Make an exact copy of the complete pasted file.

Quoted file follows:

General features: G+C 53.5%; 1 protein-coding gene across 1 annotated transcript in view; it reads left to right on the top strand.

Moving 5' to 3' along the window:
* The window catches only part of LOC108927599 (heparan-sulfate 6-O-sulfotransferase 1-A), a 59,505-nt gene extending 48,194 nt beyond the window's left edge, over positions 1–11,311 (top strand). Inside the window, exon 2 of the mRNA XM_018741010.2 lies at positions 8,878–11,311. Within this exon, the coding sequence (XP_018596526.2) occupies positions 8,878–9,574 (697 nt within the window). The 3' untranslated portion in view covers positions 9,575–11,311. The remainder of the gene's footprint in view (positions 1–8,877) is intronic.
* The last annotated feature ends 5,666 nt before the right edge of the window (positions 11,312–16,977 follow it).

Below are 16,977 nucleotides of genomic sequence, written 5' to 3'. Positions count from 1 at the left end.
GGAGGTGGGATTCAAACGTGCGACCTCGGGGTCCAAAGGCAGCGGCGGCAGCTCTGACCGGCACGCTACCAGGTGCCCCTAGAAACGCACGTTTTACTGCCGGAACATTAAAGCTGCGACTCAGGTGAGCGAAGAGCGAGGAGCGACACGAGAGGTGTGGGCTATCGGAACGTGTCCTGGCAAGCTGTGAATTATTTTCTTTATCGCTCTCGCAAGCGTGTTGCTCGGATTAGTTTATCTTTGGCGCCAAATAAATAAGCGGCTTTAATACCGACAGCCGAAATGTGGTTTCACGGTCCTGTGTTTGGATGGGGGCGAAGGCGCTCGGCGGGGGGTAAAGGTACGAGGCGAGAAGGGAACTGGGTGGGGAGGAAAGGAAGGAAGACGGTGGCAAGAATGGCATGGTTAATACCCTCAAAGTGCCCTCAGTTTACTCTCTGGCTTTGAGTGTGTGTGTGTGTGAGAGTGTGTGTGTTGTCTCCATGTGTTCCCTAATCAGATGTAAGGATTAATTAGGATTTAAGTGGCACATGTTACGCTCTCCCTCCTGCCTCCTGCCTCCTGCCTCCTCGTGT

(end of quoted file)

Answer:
General features: G+C 53.5%; 1 protein-coding gene across 1 annotated transcript in view; it reads left to right on the top strand.

Moving 5' to 3' along the window:
* The window catches only part of LOC108927599 (heparan-sulfate 6-O-sulfotransferase 1-A), a 59,505-nt gene extending 48,194 nt beyond the window's left edge, over positions 1–11,311 (top strand). Inside the window, exon 2 of the mRNA XM_018741010.2 lies at positions 8,878–11,311. Within this exon, the coding sequence (XP_018596526.2) occupies positions 8,878–9,574 (697 nt within the window). The 3' untranslated portion in view covers positions 9,575–11,311. The remainder of the gene's footprint in view (positions 1–8,877) is intronic.
* The last annotated feature ends 5,666 nt before the right edge of the window (positions 11,312–16,977 follow it).

Below are 16,977 nucleotides of genomic sequence, written 5' to 3'. Positions count from 1 at the left end.
GGAGGTGGGATTCAAACGTGCGACCTCGGGGTCCAAAGGCAGCGGCGGCAGCTCTGACCGGCACGCTACCAGGTGCCCCTAGAAACGCACGTTTTACTGCCGGAACATTAAAGCTGCGACTCAGGTGAGCGAAGAGCGAGGAGCGACACGAGAGGTGTGGGCTATCGGAACGTGTCCTGGCAAGCTGTGAATTATTTTCTTTATCGCTCTCGCAAGCGTGTTGCTCGGATTAGTTTATCTTTGGCGCCAAATAAATAAGCGGCTTTAATACCGACAGCCGAAATGTGGTTTCACGGTCCTGTGTTTGGATGGGGGCGAAGGCGCTCGGCGGGGGGTAAAGGTACGAGGCGAGAAGGGAACTGGGTGGGGAGGAAAGGAAGGAAGACGGTGGCAAGAATGGCATGGTTAATACCCTCAAAGTGCCCTCAGTTTACTCTCTGGCTTTGAGTGTGTGTGTGTGTGAGAGTGTGTGTGTTGTCTCCATGTGTTCCCTAATCAGATGTAAGGATTAATTAGGATTTAAGTGGCACATGTTACGCTCTCCCTCCTGCCTCCTGCCTCCTGCCTCCTCGTGT